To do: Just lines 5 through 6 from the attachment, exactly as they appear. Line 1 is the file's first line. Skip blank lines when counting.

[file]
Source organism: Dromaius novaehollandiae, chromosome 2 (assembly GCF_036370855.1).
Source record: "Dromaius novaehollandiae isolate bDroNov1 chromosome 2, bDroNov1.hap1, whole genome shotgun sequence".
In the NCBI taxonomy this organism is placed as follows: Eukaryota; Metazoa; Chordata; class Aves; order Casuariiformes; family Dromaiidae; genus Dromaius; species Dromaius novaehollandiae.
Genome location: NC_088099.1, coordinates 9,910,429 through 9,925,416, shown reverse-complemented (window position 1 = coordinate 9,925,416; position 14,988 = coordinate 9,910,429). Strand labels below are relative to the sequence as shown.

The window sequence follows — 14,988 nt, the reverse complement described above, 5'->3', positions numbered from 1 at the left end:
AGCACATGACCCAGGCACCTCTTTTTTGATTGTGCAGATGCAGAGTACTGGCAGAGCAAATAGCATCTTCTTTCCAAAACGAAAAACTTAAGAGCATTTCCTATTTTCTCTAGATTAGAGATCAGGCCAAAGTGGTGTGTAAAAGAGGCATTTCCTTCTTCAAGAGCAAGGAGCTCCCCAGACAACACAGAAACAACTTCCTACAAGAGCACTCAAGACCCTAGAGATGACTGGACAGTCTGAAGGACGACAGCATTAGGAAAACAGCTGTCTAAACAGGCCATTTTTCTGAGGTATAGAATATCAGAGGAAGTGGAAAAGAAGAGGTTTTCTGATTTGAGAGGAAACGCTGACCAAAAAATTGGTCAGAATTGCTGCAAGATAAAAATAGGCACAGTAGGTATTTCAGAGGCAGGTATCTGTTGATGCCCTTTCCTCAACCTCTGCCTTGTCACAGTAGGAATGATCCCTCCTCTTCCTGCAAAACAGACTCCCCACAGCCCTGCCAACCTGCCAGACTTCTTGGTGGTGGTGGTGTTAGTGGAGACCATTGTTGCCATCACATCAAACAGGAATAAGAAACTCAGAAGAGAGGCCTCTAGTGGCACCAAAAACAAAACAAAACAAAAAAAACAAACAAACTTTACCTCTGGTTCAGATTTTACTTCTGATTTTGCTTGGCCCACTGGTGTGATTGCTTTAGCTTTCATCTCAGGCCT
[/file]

The window sequence follows — 14,988 nt, the reverse complement described above, 5'->3', positions numbered from 1 at the left end:
AGCACATGACCCAGGCACCTCTTTTTTGATTGTGCAGATGCAGAGTACTGGCAGAGCAAATAGCATCTTCTTTCCAAAACGAAAAACTTAAGAGCATTTCCTATTTTCTCTAGATTAGAGATCAGGCCAAAGTGGTGTGTAAAAGAGGCATTTCCTTCTTCAAGAGCAAGGAGCTCCCCAGACAACACAGAAACAACTTCCTACAAGAGCACTCAAGACCCTAGAGATGACTGGACAGTCTGAAGGACGACAGCATTAGGAAAACAGCTGTCTAAACAGGCCATTTTTCTGAGGTATAGAATATCAGAGGAAGTGGAAAAGAAGAGGTTTTCTGATTTGAGAGGAAACGCTGACCAAAAAATTGGTCAGAATTGCTGCAAGATAAAAATAGGCACAGTAGGTATTTCAGAGGCAGGTATCTGTTGATGCCCTTTCCTCAACCTCTGCCTTGTCACAGTAGGAATGATCCCTCCTCTTCCTGCAAAACAGACTCCCCACAGCCCTGCCAACCTGCCAGACTTCTTGGTGGTGGTGGTGTTAGTGGAGACCATTGTTGCCATCACATCAAACAGGAATAAGAAACTCAGAAGAGAGGCCTCTAGTGGCACCAAAAACAAAACAAAACAAAAAAAACAAACAAACTTTACCTCTGGTTCAGATTTTACTTCTGATTTTGCTTGGCCCACTGGTGTGATTGCTTTAGCTTTCATCTCAGGCCT